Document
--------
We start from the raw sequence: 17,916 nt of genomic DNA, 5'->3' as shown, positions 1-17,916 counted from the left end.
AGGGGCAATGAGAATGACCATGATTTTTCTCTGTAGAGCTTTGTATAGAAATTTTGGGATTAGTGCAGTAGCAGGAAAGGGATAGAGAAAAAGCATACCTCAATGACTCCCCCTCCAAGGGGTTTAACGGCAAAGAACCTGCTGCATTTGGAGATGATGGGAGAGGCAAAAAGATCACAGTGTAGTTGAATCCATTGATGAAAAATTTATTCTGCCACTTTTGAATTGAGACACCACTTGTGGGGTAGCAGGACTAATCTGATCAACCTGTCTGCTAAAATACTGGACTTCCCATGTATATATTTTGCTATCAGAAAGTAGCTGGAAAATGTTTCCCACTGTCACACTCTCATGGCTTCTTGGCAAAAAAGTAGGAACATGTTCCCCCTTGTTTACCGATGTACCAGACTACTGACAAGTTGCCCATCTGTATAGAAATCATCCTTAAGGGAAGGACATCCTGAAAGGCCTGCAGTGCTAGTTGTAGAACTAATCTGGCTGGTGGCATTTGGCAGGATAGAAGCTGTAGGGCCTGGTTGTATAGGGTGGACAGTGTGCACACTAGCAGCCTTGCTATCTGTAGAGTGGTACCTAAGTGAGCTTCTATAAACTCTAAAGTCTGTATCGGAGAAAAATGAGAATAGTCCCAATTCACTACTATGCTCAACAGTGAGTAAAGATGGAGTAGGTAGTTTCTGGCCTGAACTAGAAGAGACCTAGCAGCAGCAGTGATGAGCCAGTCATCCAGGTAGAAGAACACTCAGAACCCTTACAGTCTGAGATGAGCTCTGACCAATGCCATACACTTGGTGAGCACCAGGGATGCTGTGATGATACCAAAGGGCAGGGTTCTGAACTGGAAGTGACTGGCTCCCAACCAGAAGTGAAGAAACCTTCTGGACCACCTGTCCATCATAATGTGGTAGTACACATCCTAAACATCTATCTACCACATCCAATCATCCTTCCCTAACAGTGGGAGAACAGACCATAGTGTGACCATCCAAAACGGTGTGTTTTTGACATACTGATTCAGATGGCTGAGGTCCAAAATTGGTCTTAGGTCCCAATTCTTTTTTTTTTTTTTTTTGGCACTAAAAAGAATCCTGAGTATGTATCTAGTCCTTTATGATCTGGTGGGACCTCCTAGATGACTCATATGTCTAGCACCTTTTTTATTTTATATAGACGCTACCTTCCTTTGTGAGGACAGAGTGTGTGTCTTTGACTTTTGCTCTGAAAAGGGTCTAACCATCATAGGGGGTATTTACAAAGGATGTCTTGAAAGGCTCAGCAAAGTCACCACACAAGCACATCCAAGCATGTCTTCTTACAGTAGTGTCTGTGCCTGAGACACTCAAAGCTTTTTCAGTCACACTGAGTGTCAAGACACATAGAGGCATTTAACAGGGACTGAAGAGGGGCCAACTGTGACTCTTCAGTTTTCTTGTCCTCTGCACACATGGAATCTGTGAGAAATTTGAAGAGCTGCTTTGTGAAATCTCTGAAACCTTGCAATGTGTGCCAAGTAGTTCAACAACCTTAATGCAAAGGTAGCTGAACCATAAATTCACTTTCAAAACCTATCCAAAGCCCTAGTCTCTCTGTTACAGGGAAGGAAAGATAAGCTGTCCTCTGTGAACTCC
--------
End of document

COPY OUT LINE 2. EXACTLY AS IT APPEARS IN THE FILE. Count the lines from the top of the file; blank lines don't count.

AGGGGCAATGAGAATGACCATGATTTTTCTCTGTAGAGCTTTGTATAGAAATTTTGGGATTAGTGCAGTAGCAGGAAAGGGATAGAGAAAAAGCATACCTCAATGACTCCCCCTCCAAGGGGTTTAACGGCAAAGAACCTGCTGCATTTGGAGATGATGGGAGAGGCAAAAAGATCACAGTGTAGTTGAATCCATTGATGAAAAATTTATTCTGCCACTTTTGAATTGAGACACCACTTGTGGGGTAGCAGGACTAATCTGATCAACCTGTCTGCTAAAATACTGGACTTCCCATGTATATATTTTGCTATCAGAAAGTAGCTGGAAAATGTTTCCCACTGTCACACTCTCATGGCTTCTTGGCAAAAAAGTAGGAACATGTTCCCCCTTGTTTACCGATGTACCAGACTACTGACAAGTTGCCCATCTGTATAGAAATCATCCTTAAGGGAAGGACATCCTGAAAGGCCTGCAGTGCTAGTTGTAGAACTAATCTGGCTGGTGGCATTTGGCAGGATAGAAGCTGTAGGGCCTGGTTGTATAGGGTGGACAGTGTGCACACTAGCAGCCTTGCTATCTGTAGAGTGGTACCTAAGTGAGCTTCTATAAACTCTAAAGTCTGTATCGGAGAAAAATGAGAATAGTCCCAATTCACTACTATGCTCAACAGTGAGTAAAGATGGAGTAGGTAGTTTCTGGCCTGAACTAGAAGAGACCTAGCAGCAGCAGTGATGAGCCAGTCATCCAGGTAGAAGAACACTCAGAACCCTTACAGTCTGAGATGAGCTCTGACCAATGCCATACACTTGGTGAGCACCAGGGATGCTGTGATGATACCAAAGGGCAGGGTTCTGAACTGGAAGTGACTGGCTCCCAACCAGAAGTGAAGAAACCTTCTGGACCACCTGTCCATCATAATGTGGTAGTACACATCCTAAACATCTATCTACCACATCCAATCATCCTTCCCTAACAGTGGGAGAACAGACCATAGTGTGACCATCCAAAACGGTGTGTTTTTGACATACTGATTCAGATGGCTGAGGTCCAAAATTGGTCTTAGGTCCCAATTCTTTTTTTTTTTTTTTTTGGCACTAAAAAGAATCCTGAGTATGTATCTAGTCCTTTATGATCTGGTGGGACCTCCTAGATGACTCATATGTCTAGCACCTTTTTTATTTTATATAGACGCTACCTTCCTTTGTGAGGACAGAGTGTGTGTCTTTGACTTTTGCTCTGAAAAGGGTCTAACCATCATAGGGGGTATTTACAAAGGATGTCTTGAAAGGCTCAGCAAAGTCACCACACAAGCACATCCAAGCATGTCTTCTTACAGTAGTGTCTGTGCCTGAGACACTCAAAGCTTTTTCAGTCACACTGAGTGTCAAGACACATAGAGGCATTTAACAGGGACTGAAGAGGGGCCAACTGTGACTCTTCAGTTTTCTTGTCCTCTGCACACATGGAATCTGTGAGAAATTTGAAGAGCTGCTTTGTGAAATCTCTGAAACCTTGCAATGTGTGCCAAGTAGTTCAACAACCTTAATGCAAAGGTAGCTGAACCATAAATTCACTTTCAAAACCTATCCAAAGCCCTAGTCTCTCTGTTACAGGGAAGGAAAGATAAGCTGTCCTCTGTGAACTCC